"The ethical life belongs to human beings, living together in ever larger groups, and working out their shared lives with one another. Philosophy's task is to facilitate that working out."

Fifty thousand years ago, our ancestors lived, as chimpanzees still do, in groups of about thirty members, mixed by age and sex. To live in this way was itself a social achievement, one that required psychological capacities that are rare in the natural world. As primatologists have discovered, chimpanzees are able to recognize the wants and needs of other members of their species, and to react in helpful ways. At cost to themselves, chimpanzees sometimes give aid to an impaired relative, or carry out a task that another has tried without success. These altruistic tendencies make their social lives possible.

Nevertheless, these capacities for sympathy are easily strained. Chimpanzee social life is often tense, because loyalties are discarded and selfish impulses override their limited altruism. There is much breaking-up - and consequently making-up, long periods of huddling together for mutual reassurance. This, too, would have been the lot of our ancestors, restricting their opportunities for cooperation and the size of the societies in which they could live.

We became fully human when we were able to find ways of inhibiting tendencies to socially disruptive action, ways of reinforcing our altruistic capacities. Practices of punishment may well have played a role at early stages of the process. The crucial step, however, consisted in internalizing the check on our behavior. We became able to formulate rules for ourselves, or to remind ourselves of exemplary cases of conduct. We invented a crude system of ethics.

"We became fully human when we were able to find ways of inhibiting tendencies to socially disruptive action, ways of reinforcing our altruistic capacities."

This was both a psychological and social achievement, tied to the full use of language and to the ability to discuss potential rules for behavior with one another. So there grew up the rules of kinship still evident in contemporary hunter-gatherer societies, rules designed to settle issues about alliances in cases of conflict and about potential mates - exactly those issues that cause trouble for chimpanzee societies. Yet this was only the beginning. Different bands could experiment with different systems of ethical rules, and the successful experiments were passed on. A product of the success was an ability to engage with a larger number of people, eventually, about ten thousand years ago, to form permanent settlements containing hundreds of inhabitants.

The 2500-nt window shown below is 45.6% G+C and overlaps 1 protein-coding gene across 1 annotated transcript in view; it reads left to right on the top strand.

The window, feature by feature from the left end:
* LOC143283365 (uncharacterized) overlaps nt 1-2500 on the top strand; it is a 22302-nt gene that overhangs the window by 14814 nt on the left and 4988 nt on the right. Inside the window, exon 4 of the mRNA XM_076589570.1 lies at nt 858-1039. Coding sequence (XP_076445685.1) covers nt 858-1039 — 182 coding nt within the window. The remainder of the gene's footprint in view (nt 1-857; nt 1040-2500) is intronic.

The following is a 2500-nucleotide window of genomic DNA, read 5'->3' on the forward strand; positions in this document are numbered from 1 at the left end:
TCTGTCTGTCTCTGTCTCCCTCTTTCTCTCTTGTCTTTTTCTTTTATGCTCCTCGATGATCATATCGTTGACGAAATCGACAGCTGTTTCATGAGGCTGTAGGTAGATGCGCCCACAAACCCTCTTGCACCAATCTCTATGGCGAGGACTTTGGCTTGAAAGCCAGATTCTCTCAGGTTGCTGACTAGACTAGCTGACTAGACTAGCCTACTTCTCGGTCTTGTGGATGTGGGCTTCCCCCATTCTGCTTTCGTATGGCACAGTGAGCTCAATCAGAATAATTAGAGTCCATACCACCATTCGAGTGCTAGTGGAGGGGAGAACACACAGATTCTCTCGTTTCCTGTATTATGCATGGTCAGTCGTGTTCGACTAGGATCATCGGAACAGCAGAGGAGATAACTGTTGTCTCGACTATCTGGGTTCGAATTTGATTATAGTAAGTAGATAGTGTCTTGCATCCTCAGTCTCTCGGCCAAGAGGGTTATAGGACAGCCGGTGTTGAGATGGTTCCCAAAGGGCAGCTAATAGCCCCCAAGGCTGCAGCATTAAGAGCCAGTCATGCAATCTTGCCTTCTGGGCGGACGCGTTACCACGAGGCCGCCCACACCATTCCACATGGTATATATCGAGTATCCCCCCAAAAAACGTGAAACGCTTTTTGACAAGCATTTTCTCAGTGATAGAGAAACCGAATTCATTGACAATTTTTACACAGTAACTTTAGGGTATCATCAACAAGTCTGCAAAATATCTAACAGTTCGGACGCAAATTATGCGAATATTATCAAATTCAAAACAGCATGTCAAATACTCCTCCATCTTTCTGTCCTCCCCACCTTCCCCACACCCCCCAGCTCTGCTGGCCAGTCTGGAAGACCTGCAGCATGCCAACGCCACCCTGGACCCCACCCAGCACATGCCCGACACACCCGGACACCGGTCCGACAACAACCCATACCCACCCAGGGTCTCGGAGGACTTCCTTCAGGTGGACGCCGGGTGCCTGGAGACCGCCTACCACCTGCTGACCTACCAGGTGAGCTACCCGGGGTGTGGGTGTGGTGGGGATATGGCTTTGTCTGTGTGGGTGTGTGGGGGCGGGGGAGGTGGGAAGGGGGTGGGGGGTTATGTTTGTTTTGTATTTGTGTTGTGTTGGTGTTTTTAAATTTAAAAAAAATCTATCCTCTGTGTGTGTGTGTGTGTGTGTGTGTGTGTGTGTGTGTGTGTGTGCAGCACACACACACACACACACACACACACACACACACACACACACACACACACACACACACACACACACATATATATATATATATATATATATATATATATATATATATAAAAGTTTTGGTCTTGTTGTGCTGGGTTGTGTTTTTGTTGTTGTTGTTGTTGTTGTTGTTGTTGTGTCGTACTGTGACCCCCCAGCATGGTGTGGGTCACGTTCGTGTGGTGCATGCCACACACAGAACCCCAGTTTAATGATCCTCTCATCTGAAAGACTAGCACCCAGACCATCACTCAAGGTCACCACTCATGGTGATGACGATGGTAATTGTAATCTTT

Finally, with the arrival of writing, we can see the ethical practices of our ancestors more directly, in the fragmentary legal codes of the earliest documents. These reveal a piecemeal adoption of new rules, designed to cope with unprecedented situations, rules that are passed on to other societies with very different religious beliefs. Instead of thinking that the same rules were announced by many different deities, we do better to think that the rules come first, as practical solutions to social problems, and that they are then absorbed within a religious framework that serves to give them extra force. For, as ancient societies discovered, the idea of an all-seeing being who scrutinizes conduct is a wonderful way to increase compliance.

"Instead of thinking that the same rules were announced by many different deities, we do better to think that the rules come first, as practical solutions to social problems, and that they are then absorbed within a religious framework that serves to give them extra force."